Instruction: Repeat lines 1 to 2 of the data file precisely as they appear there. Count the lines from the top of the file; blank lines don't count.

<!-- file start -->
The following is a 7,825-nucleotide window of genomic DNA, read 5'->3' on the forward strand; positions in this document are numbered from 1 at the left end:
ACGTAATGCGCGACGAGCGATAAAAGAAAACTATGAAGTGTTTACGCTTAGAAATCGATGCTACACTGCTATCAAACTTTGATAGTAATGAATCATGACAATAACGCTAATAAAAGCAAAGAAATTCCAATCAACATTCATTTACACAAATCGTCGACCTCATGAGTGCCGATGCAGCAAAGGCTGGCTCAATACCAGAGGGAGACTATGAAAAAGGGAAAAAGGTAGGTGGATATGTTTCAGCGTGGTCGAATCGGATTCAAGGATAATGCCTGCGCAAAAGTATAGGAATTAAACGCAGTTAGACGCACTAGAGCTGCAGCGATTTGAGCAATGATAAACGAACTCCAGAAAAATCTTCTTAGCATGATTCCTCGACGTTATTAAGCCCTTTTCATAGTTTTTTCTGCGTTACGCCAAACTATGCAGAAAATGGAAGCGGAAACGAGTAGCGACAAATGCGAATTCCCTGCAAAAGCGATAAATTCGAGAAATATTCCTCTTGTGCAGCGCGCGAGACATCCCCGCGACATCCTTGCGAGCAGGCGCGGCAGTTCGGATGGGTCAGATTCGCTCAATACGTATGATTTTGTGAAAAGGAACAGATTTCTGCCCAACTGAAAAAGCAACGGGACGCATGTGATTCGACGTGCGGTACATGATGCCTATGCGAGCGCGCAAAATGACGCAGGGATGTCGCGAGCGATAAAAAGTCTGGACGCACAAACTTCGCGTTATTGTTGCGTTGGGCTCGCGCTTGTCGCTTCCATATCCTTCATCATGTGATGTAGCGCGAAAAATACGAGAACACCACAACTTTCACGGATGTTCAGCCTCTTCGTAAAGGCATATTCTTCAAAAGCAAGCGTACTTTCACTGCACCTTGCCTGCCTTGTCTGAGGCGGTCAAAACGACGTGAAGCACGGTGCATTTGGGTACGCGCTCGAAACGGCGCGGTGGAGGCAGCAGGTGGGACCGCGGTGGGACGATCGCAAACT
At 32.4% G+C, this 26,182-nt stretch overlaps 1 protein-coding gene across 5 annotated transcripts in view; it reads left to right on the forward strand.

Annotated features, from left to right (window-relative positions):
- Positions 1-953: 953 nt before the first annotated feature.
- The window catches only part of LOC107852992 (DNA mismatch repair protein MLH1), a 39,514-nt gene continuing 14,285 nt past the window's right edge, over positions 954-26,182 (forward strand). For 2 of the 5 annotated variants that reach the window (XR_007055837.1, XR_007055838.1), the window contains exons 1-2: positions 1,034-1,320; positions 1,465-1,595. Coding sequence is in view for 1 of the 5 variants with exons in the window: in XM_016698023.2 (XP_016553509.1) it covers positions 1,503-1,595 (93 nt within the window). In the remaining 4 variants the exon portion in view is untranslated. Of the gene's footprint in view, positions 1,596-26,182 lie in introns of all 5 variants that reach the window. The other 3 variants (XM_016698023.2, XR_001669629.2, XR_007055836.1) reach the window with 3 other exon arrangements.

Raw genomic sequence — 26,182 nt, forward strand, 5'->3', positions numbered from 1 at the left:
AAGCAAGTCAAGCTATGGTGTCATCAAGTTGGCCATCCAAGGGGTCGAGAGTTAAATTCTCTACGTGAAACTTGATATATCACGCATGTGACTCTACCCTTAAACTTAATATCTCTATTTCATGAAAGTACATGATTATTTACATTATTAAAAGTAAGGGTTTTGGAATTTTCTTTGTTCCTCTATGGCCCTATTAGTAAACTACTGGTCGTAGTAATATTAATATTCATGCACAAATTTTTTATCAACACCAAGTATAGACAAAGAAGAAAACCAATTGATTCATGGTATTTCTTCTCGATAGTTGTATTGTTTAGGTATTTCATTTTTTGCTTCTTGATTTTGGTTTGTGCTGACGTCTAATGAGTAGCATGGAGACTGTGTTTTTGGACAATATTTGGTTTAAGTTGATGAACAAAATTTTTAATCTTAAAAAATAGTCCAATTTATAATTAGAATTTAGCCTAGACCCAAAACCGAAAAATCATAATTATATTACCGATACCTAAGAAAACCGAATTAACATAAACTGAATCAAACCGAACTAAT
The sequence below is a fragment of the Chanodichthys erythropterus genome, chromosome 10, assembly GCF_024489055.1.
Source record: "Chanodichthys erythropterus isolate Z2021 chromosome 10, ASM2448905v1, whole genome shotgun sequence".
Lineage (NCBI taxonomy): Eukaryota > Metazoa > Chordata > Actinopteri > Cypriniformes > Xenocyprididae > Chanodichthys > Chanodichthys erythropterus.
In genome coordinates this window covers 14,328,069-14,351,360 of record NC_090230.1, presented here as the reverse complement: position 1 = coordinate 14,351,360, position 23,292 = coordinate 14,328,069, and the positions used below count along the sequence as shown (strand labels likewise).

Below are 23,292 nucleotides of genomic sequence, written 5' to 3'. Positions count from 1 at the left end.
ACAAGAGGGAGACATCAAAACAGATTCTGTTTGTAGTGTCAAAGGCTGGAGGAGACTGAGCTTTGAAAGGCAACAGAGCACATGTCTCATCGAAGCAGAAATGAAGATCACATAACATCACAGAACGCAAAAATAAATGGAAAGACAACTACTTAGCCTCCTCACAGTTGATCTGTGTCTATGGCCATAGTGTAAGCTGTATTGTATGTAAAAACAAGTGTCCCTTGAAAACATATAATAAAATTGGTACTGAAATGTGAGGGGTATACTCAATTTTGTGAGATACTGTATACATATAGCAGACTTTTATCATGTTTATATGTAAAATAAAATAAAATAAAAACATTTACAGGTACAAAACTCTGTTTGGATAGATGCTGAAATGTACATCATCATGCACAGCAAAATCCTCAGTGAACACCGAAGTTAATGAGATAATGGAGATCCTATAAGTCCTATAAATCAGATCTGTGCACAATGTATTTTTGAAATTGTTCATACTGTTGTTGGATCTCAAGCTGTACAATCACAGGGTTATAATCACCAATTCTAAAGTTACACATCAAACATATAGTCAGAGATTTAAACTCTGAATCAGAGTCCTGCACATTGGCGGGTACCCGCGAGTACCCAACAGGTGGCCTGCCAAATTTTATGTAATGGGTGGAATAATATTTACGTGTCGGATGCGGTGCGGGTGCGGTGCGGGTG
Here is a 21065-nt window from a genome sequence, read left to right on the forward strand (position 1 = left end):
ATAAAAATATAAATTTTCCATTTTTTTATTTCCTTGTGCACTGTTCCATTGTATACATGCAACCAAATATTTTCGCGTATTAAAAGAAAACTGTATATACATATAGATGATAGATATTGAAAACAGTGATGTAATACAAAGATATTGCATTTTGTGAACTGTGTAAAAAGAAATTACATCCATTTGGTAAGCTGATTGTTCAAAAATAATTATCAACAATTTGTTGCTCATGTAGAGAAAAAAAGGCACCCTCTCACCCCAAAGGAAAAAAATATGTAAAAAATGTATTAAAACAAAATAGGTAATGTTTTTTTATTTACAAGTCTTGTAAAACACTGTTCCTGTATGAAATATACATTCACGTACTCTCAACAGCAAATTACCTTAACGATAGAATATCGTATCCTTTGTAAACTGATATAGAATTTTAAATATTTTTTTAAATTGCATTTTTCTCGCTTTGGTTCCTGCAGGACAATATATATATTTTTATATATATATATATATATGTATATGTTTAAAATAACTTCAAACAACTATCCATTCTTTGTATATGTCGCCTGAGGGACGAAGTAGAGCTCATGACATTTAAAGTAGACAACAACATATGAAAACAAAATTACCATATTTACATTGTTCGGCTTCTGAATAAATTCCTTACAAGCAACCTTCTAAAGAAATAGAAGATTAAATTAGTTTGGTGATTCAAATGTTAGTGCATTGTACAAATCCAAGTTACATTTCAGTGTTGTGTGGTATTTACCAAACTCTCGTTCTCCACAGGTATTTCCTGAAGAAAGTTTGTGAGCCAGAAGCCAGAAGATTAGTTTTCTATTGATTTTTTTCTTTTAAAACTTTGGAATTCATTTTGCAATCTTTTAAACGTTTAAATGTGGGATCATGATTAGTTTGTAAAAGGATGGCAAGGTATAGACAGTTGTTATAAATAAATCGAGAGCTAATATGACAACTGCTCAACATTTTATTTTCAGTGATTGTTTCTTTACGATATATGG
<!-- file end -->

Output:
The following is a 7,825-nucleotide window of genomic DNA, read 5'->3' on the forward strand; positions in this document are numbered from 1 at the left end:
ACGTAATGCGCGACGAGCGATAAAAGAAAACTATGAAGTGTTTACGCTTAGAAATCGATGCTACACTGCTATCAAACTTTGATAGTAATGAATCATGACAATAACGCTAATAAAAGCAAAGAAATTCCAATCAACATTCATTTACACAAATCGTCGACCTCATGAGTGCCGATGCAGCAAAGGCTGGCTCAATACCAGAGGGAGACTATGAAAAAGGGAAAAAGGTAGGTGGATATGTTTCAGCGTGGTCGAATCGGATTCAAGGATAATGCCTGCGCAAAAGTATAGGAATTAAACGCAGTTAGACGCACTAGAGCTGCAGCGATTTGAGCAATGATAAACGAACTCCAGAAAAATCTTCTTAGCATGATTCCTCGACGTTATTAAGCCCTTTTCATAGTTTTTTCTGCGTTACGCCAAACTATGCAGAAAATGGAAGCGGAAACGAGTAGCGACAAATGCGAATTCCCTGCAAAAGCGATAAATTCGAGAAATATTCCTCTTGTGCAGCGCGCGAGACATCCCCGCGACATCCTTGCGAGCAGGCGCGGCAGTTCGGATGGGTCAGATTCGCTCAATACGTATGATTTTGTGAAAAGGAACAGATTTCTGCCCAACTGAAAAAGCAACGGGACGCATGTGATTCGACGTGCGGTACATGATGCCTATGCGAGCGCGCAAAATGACGCAGGGATGTCGCGAGCGATAAAAAGTCTGGACGCACAAACTTCGCGTTATTGTTGCGTTGGGCTCGCGCTTGTCGCTTCCATATCCTTCATCATGTGATGTAGCGCGAAAAATACGAGAACACCACAACTTTCACGGATGTTCAGCCTCTTCGTAAAGGCATATTCTTCAAAAGCAAGCGTACTTTCACTGCACCTTGCCTGCCTTGTCTGAGGCGGTCAAAACGACGTGAAGCACGGTGCATTTGGGTACGCGCTCGAAACGGCGCGGTGGAGGCAGCAGGTGGGACCGCGGTGGGACGATCGCAAACT